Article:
The platinum on each disk is around 600 micrograms[4], covering a plastic support weighing about 0.8 grams[5].  The platinum on the disk is worth less than 2 cents at current prices, or about 20 cents for a year’s worth.  There are a lot of contact wearers, almost 41 million in the United States[6]. 93% now wear soft contacts9 and recent data indicates 20% use peroxide cleaners[7], a number that is growing.  Contact users trash 1,700 troy ounces of platinum per year. They trash over  $1.5 million per year. 

 

I am amazed that platinum is being trashed when it appears recycling it would be relatively easy.  I am also confused that platinum is being used in this application at all.  Homogeneous enzymes were replaced with heterogeneous platinum in contact care, presumably to eliminate the possibility that forgetful users would fail to introduce the enzyme.  The platinum disk attached to the contact case is pretty fool-proof.  There is a rich literature on immobilizing enzymes, including peroxidases derived from a number of plant and fungal sources.  If there is a reason immobilized enzymes wouldn’t work for neutralization, I can’t find it.  It could be that the chemistry to immobilize the enzymes actually makes them more expensive than platinum.  Many metals decompose peroxide.  The less expensive platinum group metals do.  So do supported catalysts of iron and copper oxide.  If there is a reason cheaper metals wouldn’t work for neutralization, I can’t find it either.  I am left scratching my head in disbelief that platinum is used in such a disposable application, one that now dominates my platinum footprint. Finding another solution or finding a way to recycle would make a big difference.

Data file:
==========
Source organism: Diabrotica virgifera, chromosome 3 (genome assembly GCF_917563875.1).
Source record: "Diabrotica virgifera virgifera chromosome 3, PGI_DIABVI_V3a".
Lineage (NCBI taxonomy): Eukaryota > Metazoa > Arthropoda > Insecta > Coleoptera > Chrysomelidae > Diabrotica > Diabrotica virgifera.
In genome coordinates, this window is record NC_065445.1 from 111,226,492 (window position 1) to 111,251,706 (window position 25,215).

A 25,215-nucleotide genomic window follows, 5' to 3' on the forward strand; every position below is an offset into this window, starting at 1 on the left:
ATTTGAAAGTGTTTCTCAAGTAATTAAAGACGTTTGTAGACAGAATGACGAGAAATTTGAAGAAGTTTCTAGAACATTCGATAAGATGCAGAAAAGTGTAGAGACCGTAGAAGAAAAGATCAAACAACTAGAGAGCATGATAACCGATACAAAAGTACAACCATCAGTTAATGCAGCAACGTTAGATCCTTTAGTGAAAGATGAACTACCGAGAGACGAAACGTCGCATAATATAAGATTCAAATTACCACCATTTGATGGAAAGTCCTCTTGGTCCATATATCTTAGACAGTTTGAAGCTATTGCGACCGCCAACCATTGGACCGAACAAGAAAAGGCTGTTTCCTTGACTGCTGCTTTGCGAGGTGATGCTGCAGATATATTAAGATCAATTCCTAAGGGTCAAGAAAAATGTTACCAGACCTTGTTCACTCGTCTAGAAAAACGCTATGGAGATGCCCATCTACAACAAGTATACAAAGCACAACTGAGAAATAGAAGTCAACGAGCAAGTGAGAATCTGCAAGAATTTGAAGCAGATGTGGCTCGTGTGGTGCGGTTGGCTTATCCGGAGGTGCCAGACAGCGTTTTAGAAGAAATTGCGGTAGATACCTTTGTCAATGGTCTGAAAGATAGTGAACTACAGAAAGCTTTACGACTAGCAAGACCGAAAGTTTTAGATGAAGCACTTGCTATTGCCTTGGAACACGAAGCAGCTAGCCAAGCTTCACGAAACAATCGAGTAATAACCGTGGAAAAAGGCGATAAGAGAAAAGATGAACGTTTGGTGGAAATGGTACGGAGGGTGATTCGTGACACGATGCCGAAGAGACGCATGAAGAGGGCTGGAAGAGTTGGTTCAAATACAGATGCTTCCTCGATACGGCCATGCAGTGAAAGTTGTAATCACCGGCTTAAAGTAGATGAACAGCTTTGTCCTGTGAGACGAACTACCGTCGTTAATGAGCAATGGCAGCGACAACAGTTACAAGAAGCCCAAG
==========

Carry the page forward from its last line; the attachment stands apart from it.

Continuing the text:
I wish a 15% decrease in my carbon footprint was so easy.

 

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Mark Jones is Executive External Strategy and Communications Fellow at Dow Chemical since September 2011. He spent most of his career developing catalytic processes after joining Dow in 1990. He received his Ph.D. in Physical Chemistry at the University of Colorado-Boulder doing research unlikely to lead to an industrial career and totally unrelated to his current responsibilities.

 


[1]  using 29,800 kg  of Pt demand for North America from the Johnson Matthey PGM Market Report for November 2015 and 318.9 million people in the U.S. from the 2014 World Bank statistics

[2] Using  Pt demand for North America from the Johnson Matthey PGM Market Report for November 2015 and subtracting automotive, investment and jewelry

[3] Christie, Caroline L., and John G. Meylerr. "Contemporary contact lens care products." Contact Lens and Anterior Eye 20 (1997): S11-S17.

[4] Kasey Jon Minick, Manal M. Gabriel, Leroy Wainaina Muya, Walter Lee Nash, George Edward Minno (Novartis); WO 2011062959 A1, "A hydrogen peroxide solution and kit for disinfecting contact lenses", published 26 May 2011 (filed 17 November 2010).

[5] average weight of disks from Alcon Clear Care, Equate and Bausch+Lomb PeroxiClear.

[6] Cope, Jennifer R., Sarah A. Collier, Maya M. Rao, Robin Chalmers, G. Lynn Mitchell, Kathryn Richdale, Heidi Wagner et al. "Contact lens wearer demographics and risk behaviors for contact lens-related eye infections—United States, 2014." Morbidity and Mortality Weekly Report (MMWR) 64(32), 21 August 2015, pages 865-870.

[7] Chalmers, Robin; "A Fresh Look at One-Step Hydrogen Peroxide Lens Disinfection", Review of Opt. Published August 2014. (Supplement, reprint CCS14015AEi).